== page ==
All hip fracture patients at our medical center are admitted to a geriatrics-orthopedics service, and therefore receive perioperative co-management by a clinical geriatrics team using our previously developed protocol (5). This ensures that all easily correctable factors contributing to delirium were addressed and therefore provides a truer test of the efficacy of donepezil therapy.
All consenting subjects were randomized to donepezil treatment vs. placebo using a permuted block scheme. Because of the importance of dementia in delirium incidence, persistence, and recovery, the randomization scheme stratified on dementia, as assessed from the medical record and by the Informant Questionnaire for Cognitive Decline (IQCODE) (14), obtained from the proxy as part of the intake assessment. This stratified design also controlled for any effect donepezil might have on underlying dementia rather than on delirium.
The medical center's research pharmacy dispensed active drug and placebo. Patients, providers, and the study team were all masked to treatment assignment, which could be unmasked only on a “need to know” basis after principal investigator approval; in this case, study interviewers remained masked until recruitment ended. Because we performed this study independent of pharmaceutical sponsorship, the research pharmacy placed donepezil 5 mg tablets into capsules, and also prepared matching capsules filled with placebo. We aimed to initiate the study drug on the day before surgery, or when this was not possible, within 24 hours after surgery. The study drug was administered daily, unless adverse events supervened, for a total treatment course of 30 days. We maintained a 5 mg/day dose of donepezil throughout the duration of the trial. This dose is sufficient to block 65–70% of red blood cell acetylcholinesterase (15), and we felt a rapid increase in dose to 10 mg would be likely to result in a much higher incidence of side effects (15).
When a study participant was discharged from the hospital, the remaining 30-day supply of “study drug” was sent with the subject for administration by the post-acute facility or by the family if the patient returned to the community. Because the majority of subjects were transferred to post-acute facilities for rehabilitation during the 30-day treatment period, we closely coordinated medication management with these facilities. An informational packet describing the study protocol, and a copy of the informed consent were provided to the post-acute facility at the time of the subject's hospital discharge. The study coordinator also personally contacted post-acute providers to ensure continuity of study drug treatment. This was verified by review of the post-acute nursing medication administration record during follow-up patient interviews.
During the 30-day treatment period, all enrolled subjects underwent regular adherence and safety reviews by the study coordinator on each postoperative day while in the hospital, and at 1,2,3, 4, and 6 weeks after discharge. For adherence, the nurse at the hospital or post-acute facility and the caregiver in the community counted the capsules remaining in the standardized pill dispenser, and this was cross-referenced with the initiation date of therapy to ensure that capsules were being taken on a daily basis. We also conducted standardized monitoring for adverse drug effects that included direct patient interviews, interviews with the patient's primary nurse or caregiver, and review of the medical record. All adverse drug effects and drug withdrawals were recorded and reviewed.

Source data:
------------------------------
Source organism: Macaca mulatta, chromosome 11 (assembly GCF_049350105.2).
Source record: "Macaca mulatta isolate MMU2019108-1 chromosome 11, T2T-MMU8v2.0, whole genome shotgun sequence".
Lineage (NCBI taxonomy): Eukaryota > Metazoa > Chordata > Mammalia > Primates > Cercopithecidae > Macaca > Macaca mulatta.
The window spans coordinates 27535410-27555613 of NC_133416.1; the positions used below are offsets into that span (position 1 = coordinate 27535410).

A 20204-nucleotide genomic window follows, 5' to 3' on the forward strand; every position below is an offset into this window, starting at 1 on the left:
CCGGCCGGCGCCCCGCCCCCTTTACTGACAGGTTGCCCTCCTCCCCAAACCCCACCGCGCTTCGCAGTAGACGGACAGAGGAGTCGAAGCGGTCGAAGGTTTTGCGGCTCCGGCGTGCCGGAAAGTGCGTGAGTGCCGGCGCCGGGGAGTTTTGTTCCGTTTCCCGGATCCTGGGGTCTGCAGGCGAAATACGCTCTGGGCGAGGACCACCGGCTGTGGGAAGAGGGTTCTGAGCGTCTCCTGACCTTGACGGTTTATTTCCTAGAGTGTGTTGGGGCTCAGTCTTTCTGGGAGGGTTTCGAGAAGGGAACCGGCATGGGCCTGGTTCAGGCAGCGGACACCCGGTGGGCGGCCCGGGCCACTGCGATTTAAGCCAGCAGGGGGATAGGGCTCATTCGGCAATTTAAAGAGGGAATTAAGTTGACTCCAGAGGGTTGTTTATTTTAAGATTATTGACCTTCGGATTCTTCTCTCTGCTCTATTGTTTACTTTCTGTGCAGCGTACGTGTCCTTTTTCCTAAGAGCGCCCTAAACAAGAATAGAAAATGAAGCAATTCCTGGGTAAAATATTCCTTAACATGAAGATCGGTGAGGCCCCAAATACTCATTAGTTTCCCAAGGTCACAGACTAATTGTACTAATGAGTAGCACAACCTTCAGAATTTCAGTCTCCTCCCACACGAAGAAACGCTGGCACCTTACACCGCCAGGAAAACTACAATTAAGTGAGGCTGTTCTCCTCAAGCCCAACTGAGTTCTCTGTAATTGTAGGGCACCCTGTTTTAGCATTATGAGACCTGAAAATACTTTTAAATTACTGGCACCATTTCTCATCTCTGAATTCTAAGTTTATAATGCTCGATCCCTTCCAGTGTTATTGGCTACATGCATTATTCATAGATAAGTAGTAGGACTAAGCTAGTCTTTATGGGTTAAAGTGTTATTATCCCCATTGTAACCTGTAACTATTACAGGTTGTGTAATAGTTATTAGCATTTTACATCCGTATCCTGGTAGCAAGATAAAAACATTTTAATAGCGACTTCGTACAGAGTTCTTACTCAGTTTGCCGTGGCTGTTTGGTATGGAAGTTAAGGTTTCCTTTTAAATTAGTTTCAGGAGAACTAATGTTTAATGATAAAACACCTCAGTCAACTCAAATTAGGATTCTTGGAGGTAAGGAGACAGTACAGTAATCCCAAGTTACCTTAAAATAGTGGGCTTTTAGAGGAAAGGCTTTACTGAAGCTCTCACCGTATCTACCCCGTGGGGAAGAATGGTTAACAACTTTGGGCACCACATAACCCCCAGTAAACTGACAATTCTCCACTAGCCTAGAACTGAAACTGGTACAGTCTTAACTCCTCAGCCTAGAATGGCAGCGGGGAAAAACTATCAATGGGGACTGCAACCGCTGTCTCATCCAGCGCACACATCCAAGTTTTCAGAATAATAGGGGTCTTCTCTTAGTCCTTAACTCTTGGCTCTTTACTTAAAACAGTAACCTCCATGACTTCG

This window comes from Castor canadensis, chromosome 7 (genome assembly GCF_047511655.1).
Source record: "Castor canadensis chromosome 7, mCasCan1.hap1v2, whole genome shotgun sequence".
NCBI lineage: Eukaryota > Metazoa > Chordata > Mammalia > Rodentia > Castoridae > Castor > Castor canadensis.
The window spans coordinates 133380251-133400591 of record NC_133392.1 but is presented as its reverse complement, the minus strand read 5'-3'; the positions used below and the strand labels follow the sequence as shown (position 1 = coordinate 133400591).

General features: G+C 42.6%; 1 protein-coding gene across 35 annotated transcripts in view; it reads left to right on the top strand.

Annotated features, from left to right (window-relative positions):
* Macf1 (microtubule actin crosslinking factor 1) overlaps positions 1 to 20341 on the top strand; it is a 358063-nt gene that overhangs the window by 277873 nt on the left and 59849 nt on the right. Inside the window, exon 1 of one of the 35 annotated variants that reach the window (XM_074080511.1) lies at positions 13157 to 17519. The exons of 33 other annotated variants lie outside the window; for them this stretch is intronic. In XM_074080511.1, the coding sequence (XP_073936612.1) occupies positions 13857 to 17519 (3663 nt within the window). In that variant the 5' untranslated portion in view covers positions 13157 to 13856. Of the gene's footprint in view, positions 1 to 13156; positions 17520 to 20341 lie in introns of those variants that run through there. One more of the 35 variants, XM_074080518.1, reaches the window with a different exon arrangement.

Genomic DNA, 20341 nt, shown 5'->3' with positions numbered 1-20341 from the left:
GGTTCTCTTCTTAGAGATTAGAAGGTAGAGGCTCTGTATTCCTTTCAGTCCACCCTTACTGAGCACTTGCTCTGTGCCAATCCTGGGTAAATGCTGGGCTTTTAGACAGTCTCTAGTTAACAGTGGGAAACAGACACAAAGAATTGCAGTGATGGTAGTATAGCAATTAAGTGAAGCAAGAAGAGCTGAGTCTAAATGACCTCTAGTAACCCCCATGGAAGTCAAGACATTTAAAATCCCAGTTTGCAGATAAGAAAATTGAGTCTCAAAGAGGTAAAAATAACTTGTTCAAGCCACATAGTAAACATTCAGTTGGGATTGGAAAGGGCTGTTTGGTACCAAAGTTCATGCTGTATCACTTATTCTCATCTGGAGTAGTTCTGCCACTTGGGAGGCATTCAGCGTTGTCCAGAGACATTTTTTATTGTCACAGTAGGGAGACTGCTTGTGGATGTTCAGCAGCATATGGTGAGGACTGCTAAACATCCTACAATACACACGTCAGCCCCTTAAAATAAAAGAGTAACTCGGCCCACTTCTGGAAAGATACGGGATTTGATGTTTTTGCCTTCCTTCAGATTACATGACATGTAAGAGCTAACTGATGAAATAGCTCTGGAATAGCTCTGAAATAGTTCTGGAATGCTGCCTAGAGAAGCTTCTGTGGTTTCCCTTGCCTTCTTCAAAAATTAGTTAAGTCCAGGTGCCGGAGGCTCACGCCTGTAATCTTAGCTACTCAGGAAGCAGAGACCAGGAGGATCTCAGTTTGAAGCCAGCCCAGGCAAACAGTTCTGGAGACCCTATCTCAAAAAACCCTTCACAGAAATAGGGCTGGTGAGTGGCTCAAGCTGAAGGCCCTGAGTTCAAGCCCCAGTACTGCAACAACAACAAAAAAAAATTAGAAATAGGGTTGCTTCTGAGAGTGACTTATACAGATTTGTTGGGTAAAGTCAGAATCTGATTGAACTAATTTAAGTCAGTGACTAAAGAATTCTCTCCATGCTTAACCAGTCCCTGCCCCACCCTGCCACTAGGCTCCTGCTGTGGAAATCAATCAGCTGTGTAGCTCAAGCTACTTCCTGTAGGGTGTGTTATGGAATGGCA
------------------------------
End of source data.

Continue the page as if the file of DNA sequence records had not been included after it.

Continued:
Two experts in the area of delirium and hip fracture management reviewed all study procedures before initiation of the trial, and decided on appropriate adverse event monitoring. After initiation of the study, the DSMB convened every 3 months to review all adverse events and reviewed serious adverse events in a “real time” fashion. DSMB recommendations for improved trial conduct and safety were implemented immediately.
All consenting participants underwent an intake assessment that included a structured delirium assessment (16). We also interviewed the patient's primary caregiver with the (IQCODE) to assess the presence of pre-fracture dementia (14), the modified Katz Activities of Daily Living (17) to assess pre-fracture functional status, and also ascertained the patient's highest educational attainment.
Delirium was assessed masked to treatment status using an established, reliable protocol performed by a trained research interviewer (16). The interview consists of the Folstein Mini-Mental State (MMSE), a brief interview to assess overall cognitive functioning (18); Digit Span for supplemental attentional testing (19); the Delirium Symptom Interview (DSI), a validated interview designed to elicit 8 key symptoms of delirium (20). Data from these interviews were used to complete the Memorial Delirium Assessment Scale (MDAS), a 0–30 scale that measures the severity of delirium symptoms (21) and the Confusion Assessment Method (CAM) (22), a widely-used validated algorithm that determines the presence or absence of delirium.
All subjects were re-evaluated on each postoperative hospital day, and at 2, 4, and 6 weeks after enrollment by a trained research interviewer. At each time point, the validated structured delirium assessment described above was repeated (16). We have previously shown that week 2 is a crucial time point for assessing resolution of delirium and functional recovery (23). Week 4 was chosen to coincide with the end of active treatment, and week 6 was chosen to assess delirium symptoms two weeks after discontinuation of treatment. Importantly, follow-up interviews were conducted regardless of patient location, whether in the hospital, rehabilitation facility, or home setting.